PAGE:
In 2006, the Gateway Foundation transformed two vacant blocks in downtown St. Louis to create Citygarden, a highly acclaimed urban sculpture park featuring works by leading contemporary and twentieth-century artists. Open 24 hours a day with no fences or barriers, Citygarden encourages visitors to interact with the sculptures in a way almost never seen: to touch, even climb on, the works if they so choose. The garden was the culmination of the Foundation’s two decades of work placing sculptures by internationally renowned artists in public spaces throughout the region.
Combining captivating photographs taken over a two-year period with scholarly texts, this book documents each work and the environment in which it stands – from busy urban streets to suburban green spaces. With a focus on the relationship between sculpture, place, and people, it offers a rarely depicted view of such significant works, not in a museum or gallery, but as integral to the diverse landscape and activities of the city.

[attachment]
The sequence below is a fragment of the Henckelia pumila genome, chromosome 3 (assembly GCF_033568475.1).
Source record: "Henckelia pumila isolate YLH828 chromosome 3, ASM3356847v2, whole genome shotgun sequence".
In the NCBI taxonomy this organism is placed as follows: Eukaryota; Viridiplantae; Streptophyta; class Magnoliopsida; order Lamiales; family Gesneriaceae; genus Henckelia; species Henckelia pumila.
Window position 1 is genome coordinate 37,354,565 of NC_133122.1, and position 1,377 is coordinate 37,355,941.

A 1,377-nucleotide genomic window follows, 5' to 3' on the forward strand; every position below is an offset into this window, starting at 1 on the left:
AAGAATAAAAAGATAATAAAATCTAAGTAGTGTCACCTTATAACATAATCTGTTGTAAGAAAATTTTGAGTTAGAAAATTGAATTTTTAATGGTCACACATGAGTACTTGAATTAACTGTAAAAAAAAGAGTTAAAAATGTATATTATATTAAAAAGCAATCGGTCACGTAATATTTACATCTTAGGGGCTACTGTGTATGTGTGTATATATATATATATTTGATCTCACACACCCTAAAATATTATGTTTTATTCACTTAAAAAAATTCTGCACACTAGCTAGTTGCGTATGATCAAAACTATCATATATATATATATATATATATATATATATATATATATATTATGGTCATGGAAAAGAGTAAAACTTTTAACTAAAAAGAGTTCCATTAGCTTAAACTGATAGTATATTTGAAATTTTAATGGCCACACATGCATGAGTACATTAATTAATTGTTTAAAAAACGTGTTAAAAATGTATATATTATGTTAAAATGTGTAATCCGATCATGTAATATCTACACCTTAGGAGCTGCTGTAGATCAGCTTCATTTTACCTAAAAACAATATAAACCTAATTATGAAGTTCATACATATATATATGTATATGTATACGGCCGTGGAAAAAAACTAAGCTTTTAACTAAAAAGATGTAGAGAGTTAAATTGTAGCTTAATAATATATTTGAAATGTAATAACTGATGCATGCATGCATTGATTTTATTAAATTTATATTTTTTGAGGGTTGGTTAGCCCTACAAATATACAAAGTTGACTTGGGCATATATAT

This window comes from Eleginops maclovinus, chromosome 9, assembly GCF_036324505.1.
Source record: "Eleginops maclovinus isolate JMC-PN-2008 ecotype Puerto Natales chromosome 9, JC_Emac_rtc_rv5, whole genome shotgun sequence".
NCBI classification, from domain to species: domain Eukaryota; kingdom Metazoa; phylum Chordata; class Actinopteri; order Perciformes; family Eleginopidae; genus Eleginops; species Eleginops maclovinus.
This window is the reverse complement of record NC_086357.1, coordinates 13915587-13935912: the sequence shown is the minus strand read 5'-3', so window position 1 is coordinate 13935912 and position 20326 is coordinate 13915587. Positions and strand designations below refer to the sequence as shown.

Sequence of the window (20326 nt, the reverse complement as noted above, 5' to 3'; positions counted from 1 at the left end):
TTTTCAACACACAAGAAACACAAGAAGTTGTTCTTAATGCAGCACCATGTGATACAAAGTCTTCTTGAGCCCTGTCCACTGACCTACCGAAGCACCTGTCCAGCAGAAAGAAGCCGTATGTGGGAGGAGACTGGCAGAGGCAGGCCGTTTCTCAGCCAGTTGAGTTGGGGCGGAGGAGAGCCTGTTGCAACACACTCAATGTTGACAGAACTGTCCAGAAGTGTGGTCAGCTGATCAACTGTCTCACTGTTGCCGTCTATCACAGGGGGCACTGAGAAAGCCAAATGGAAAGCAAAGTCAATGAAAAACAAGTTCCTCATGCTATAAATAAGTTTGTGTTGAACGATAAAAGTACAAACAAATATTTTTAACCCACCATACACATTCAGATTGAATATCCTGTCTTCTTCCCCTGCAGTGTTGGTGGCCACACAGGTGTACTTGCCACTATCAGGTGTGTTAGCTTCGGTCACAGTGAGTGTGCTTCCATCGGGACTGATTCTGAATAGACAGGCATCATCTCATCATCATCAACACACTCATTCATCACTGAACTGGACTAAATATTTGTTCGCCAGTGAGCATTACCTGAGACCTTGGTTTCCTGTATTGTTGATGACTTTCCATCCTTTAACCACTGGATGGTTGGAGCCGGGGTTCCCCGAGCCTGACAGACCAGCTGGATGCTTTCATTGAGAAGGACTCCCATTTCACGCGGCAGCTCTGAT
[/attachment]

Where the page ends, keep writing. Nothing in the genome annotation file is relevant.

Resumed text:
Appointed to oversee editorial direction and design the book, we led the project from inception – commissioning writers, editors, photography and hand-drawn maps – ultimately securing a publication partnership with Prestel for international distribution.
The book includes essays by Director of MIT’s List Visual Arts Center Paul Ha; Dean of Graduate Studies at RISD Patricia Phillips; author Robert Duffy; Dean and Professor of Architecture at Fay Jones School of Architecture, University of Arkansas, Peter MacKeith; and landscape architect Warren Byrd. Photographer Ross Mantle photographed the collection and London-based artist J. Maizlish Mole created two detailed hand-drawn maps of the garden and city that record his experiences visiting each sculpture over the summer.